Now, for the reds (ginger) and creams. So lets talk about chromosomes. Like XX, XY, or XXY. The XX chromosomes signify a she-cat, XY a tom, and XXY Klinefelter’s syndrome. The X chromosomes carry the gene on whether you’re red (XO) or not (Xo). Tortoiseshell cats are a combination of ginger and black, so that means toms cannot have this coat unless they have Klinefelter’s syndrome or is trans. The red gene itself is dominant, however toms only inherit their red genes from their mother while she-cats inherits the red genes from both parents. Cream is a dilution of red.
Lets talk about white cats for a moment. There is no white (ww), 50-100% white (WsWs), and dominant white (WdWd). The Wd gene is dominant, while the Ws gene is semi-dominant, with Wsw being equivalent to 0-50% white.
Now, how about silver and golden cats? That is covered as well. Silver (ii) is a dominant gene and can overcoat another coat. For example, silver and black or silver and chocolate. Golden tabbies are created when someone inherbits both the silver and wide band gene (wbwb). Wide band is dominant.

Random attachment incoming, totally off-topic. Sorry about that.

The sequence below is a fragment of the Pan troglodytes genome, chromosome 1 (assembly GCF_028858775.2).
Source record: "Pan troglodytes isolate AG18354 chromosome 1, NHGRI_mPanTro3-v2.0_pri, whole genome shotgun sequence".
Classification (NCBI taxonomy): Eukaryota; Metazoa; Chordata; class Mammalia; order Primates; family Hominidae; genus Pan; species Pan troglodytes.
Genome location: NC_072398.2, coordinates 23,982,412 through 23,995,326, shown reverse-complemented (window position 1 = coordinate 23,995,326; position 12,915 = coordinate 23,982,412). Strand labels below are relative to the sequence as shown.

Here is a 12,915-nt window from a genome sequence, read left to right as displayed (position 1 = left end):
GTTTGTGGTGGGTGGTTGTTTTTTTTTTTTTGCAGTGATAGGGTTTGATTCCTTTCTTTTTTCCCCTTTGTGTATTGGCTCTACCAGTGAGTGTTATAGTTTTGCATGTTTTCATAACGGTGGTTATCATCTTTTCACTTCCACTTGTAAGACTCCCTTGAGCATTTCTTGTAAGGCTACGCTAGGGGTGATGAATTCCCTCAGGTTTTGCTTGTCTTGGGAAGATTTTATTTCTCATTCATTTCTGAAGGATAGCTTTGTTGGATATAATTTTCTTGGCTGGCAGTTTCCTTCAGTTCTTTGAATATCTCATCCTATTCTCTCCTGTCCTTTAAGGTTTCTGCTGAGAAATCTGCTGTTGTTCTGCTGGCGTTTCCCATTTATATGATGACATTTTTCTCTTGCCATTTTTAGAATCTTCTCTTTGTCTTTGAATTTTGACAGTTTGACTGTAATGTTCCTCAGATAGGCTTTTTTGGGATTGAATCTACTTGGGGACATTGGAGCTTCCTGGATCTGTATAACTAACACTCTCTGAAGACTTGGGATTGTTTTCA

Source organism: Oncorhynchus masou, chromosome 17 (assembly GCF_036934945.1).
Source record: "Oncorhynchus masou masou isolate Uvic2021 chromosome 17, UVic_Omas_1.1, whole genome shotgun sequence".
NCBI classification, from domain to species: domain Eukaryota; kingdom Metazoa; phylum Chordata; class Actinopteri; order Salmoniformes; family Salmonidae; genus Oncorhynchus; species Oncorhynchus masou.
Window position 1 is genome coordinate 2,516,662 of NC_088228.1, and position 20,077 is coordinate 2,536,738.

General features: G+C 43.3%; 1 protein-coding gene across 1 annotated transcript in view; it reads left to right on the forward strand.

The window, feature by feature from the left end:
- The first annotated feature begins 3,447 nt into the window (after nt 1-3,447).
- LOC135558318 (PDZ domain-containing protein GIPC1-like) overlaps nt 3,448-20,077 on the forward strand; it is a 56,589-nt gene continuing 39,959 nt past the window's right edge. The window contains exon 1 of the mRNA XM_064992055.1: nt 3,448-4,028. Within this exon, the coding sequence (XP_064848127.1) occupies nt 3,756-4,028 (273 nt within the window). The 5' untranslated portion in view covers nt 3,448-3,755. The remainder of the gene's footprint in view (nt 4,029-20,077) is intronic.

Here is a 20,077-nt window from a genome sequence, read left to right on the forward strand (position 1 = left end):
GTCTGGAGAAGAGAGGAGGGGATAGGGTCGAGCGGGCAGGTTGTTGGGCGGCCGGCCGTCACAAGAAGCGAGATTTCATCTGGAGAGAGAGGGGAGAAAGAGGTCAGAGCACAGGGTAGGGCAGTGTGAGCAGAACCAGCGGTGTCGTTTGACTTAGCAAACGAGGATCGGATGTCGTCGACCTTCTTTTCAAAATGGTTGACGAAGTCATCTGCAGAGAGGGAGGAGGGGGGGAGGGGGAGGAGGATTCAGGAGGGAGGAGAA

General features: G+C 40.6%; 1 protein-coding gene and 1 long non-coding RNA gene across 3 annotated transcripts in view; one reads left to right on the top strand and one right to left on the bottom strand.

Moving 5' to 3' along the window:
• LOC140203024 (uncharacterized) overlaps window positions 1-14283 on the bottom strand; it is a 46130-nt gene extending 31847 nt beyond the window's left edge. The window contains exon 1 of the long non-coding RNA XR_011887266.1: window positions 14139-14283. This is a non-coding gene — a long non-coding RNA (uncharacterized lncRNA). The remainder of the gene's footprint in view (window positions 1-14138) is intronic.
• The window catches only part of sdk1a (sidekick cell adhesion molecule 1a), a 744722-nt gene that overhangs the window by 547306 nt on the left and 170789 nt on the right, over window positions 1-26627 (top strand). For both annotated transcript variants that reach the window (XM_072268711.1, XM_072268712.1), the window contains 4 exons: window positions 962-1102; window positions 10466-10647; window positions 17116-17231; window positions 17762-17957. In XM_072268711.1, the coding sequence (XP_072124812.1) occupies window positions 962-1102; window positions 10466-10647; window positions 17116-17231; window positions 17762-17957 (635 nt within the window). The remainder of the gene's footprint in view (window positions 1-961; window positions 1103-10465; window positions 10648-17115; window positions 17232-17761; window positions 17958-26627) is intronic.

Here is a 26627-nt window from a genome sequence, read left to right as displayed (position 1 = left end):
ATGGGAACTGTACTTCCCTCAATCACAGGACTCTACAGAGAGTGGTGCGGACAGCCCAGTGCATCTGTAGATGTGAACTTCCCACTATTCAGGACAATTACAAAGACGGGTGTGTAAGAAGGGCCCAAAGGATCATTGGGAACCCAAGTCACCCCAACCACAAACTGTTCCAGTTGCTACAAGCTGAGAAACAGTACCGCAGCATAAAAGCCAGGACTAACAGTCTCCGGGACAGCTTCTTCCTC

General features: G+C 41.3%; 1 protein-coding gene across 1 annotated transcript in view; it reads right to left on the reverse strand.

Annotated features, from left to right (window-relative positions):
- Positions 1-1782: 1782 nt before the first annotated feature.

And finally, colorpoint, to deal with cats like Sasha who will not even be included in this article. Colorpoint (cc) is recessive, and they look like siamese cats.
For simplicity’s sake, I will not be smuggling any unnoticeable white spots or hidden tortoiseshell patches to make these cats work.
Now lets get into the fun stuff.
First up, Gray Wing himself. Gray Wing’s only confirmed parent is Quiet Rain, and his siblings are Clear Sky, Jagged Peak, and Fluttering Bird.
Quiet Rain is a speckled gray she-cat with an unknown fur length. Gray Wing is a dark gray tom with an unknown fur length, Clear Sky is a pale gray tom with most likely long fur, Jagged Peak is a gray unknown tabby type tom with most likely long fur, and Fluttering Bird is a brown she-cat with an unknown fur length. Gray Wing’s father is unknown. “Speckled” doesn’t really have a gene, so lets say Quiet Rain is a spotted tabby for simplicity’s sake.
Since 3/4 of her kits are gray, Quiet Rain’s mate must be dilute or carry a dilute gene. And since Fluttering Bird is non-dilute chocolate, then Gray Wing’s father only carries the dilute gene. In order for Fluttering Bird to be brown, Quiet Rain and her mate must carry the chocolate gene. And since Clear Sky and Jagged Peak most likely have long fur, both Quiet Rain and her mate must carry this gene as well. Jagged Peak’s tabby type is unknown, and all tabbies born must be broken mackerels, Jagged Peak is a broken mackerel tabby.